When the Memphis team disbanded in mid-July, the Red Caps telegraphed star outfielder Oscar Walker, asking for his terms. “Seventy-five dollars per month and a train ticket to St. Paul,” he replied. Later that month after a series with the Manchester, New Hampshire club the Manchesters induced Walker to jump to their squad. The Red Caps cried foul and spread the word that teams should not play Manchester if Walker appeared in their lineup. This became the first and most celebrated case of contract jumping, or a “levanting base ballist,” as Walker was dubbed, faced by the League Alliance. At the National League meeting in December, the league upheld the Red Caps contract with Walker and his subsequent expulsion for jumping his contract. Walker claimed he had never signed a contract with St. Paul and was thus free to go to Manchester, but the league ruled his acceptance via telegrams was evidence of a contract. Walker served a year suspension, but later played a few years in the major leagues.[fn]New York Clipper, August 25 and September 8, 1877; St. Paul Dispatch, August 7, 1877 and December 7, 1877; St. Paul Pioneer Press, August 3, 1877 and September 23, 1877.[/fn]
The pitching matchups between star hurlers William Bohn and Harry Salisbury provided one of the more interesting features of the 1877 season. Unfortunately the Minneapolis and St. Paul papers didn’t provide full coverage with box scores for games at the end of the season, so pitching lines for the season are incomplete and may never be known. The two faced each other at least 16 times in 1877 and it could have been as many as 29 (my guess is around 24–25). Moreover, they switched teams in August, Salisbury going to Minneapolis and Bohn to St. Paul.
In League Alliance games the St. Paul Red Caps finished 29–21–3, winning the most games against league competition.[fn]The Spalding Guide and the Minor League Encyclopedia show St. Paul’s record in the League Alliance as 28–21. My research indicated that St. Paul finished the with a record of 39–30–3; this total of 72 games ties to the highest games played listed for several of the Red Caps players as listed in the Spalding Guide. In my game by game account I determined that 10 wins and 9 losses were against clubs outside the League Alliance; subtracting these games results in a League Alliance record of 29–21–3, a discrepancy of one win and three ties. I believe that the extra win was against Janesville, Wisconsin. The game in question occurred on May 25, when Janesville left the field in the seventh inning with the score tied 0–0, and the game was forfeited to St. Paul. The ties were all against Minneapolis and do not count in the standings.[/fn] Although Indianapolis had a better winning percentage at 23–11, the Spalding Guide for 1878 awarded St. Paul the League Alliance pennant. Versus the other Minnesota clubs, the Red Caps won six of ten games; splitting eight with Winona, and beating the St. Croix club and a picked nine of former Red Caps players in an alumni game. Against Minneapolis, the Red Caps most common opponent, St. Paul won 19 of 36 (three games ended in ties). Overall, they finished 39–30–3.[fn]Spalding’s Official Baseball Guide for 1878, (Chicago: A.G. Spalding & Bro., 1878), 22–39. Several papers including the St. Paul Dispatch have been used to compile the record for the St. Paul Red Caps.[/fn]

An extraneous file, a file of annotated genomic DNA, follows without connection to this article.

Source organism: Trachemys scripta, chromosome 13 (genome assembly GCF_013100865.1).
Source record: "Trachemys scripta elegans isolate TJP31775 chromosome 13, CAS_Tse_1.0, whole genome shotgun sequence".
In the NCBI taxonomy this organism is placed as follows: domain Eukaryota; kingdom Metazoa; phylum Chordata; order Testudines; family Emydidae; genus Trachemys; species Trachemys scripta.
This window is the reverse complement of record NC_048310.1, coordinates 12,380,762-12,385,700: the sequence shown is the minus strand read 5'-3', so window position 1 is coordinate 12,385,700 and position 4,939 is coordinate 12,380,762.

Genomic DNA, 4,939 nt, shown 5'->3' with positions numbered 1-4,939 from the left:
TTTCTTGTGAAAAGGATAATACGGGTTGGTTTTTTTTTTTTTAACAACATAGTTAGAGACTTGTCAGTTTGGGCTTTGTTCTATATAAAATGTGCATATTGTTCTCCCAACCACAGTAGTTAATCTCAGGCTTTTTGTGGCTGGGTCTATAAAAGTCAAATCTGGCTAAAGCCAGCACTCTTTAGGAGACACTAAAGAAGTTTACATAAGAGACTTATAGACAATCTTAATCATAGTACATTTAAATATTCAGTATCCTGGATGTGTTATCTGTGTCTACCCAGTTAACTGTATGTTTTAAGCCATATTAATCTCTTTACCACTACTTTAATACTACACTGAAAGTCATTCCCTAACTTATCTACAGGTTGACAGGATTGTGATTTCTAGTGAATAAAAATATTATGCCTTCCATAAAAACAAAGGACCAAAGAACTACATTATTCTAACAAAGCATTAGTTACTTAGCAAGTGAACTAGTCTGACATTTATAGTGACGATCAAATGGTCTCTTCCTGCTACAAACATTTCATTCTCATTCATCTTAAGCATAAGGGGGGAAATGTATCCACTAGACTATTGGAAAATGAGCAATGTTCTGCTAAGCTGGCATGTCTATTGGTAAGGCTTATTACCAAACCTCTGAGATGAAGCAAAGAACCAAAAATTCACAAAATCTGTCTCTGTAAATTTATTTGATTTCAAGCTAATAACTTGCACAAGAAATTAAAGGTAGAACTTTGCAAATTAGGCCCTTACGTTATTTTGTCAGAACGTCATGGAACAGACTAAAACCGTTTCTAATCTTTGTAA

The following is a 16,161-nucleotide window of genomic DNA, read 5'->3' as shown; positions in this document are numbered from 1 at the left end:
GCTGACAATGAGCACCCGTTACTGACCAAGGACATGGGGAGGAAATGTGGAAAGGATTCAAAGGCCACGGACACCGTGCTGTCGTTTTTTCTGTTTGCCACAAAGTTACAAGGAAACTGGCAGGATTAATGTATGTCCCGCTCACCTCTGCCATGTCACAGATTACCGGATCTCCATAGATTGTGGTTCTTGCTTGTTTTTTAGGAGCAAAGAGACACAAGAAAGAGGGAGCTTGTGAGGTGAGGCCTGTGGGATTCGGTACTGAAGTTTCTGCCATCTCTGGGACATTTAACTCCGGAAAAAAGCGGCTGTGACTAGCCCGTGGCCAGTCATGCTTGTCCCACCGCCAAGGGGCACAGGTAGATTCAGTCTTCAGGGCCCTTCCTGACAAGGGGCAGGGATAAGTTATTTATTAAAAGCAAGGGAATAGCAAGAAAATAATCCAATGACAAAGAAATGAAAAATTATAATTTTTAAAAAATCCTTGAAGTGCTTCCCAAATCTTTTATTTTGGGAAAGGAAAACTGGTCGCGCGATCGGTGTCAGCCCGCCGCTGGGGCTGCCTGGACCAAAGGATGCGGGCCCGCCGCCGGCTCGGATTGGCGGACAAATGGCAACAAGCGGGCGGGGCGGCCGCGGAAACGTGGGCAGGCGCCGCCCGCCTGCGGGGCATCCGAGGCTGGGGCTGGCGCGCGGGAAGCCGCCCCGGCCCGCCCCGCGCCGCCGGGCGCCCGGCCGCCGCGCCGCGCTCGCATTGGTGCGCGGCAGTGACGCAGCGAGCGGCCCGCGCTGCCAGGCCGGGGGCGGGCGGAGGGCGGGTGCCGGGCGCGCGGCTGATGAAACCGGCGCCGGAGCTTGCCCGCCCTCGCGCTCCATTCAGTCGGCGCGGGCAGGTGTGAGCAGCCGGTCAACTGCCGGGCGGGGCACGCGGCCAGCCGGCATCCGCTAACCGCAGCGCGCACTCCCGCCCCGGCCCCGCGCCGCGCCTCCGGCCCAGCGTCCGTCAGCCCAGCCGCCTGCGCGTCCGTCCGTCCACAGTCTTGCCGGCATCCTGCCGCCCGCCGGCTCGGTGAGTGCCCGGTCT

Minneapolis started the 1877 season with high hopes, including plans for games in Chicago, Indianapolis, Detroit, and several cities in Canada as well as home games against some of the strongest independent teams in the country. While none of these anticipated road games ever occurred, the team did take a ten-day trip through Wisconsin and increased its schedule to 60 games. Their slightly updated attire consisted of a white uniform, brown stockings and belt, and caps of a different color for each player. Because of their new stockings the team would now be known as the Brown Stockings, though their home field was still referred to as Blue Stocking Park. In early June owner F.W. Chase sold the club to the Minneapolis Base Ball Association, a stock company of at least 72 individuals, for $350. The new owners immediately began raising money by selling shares at $10 each.[fn]Minneapolis Tribune, April 17, 1877 and May 1, 1877.[/fn]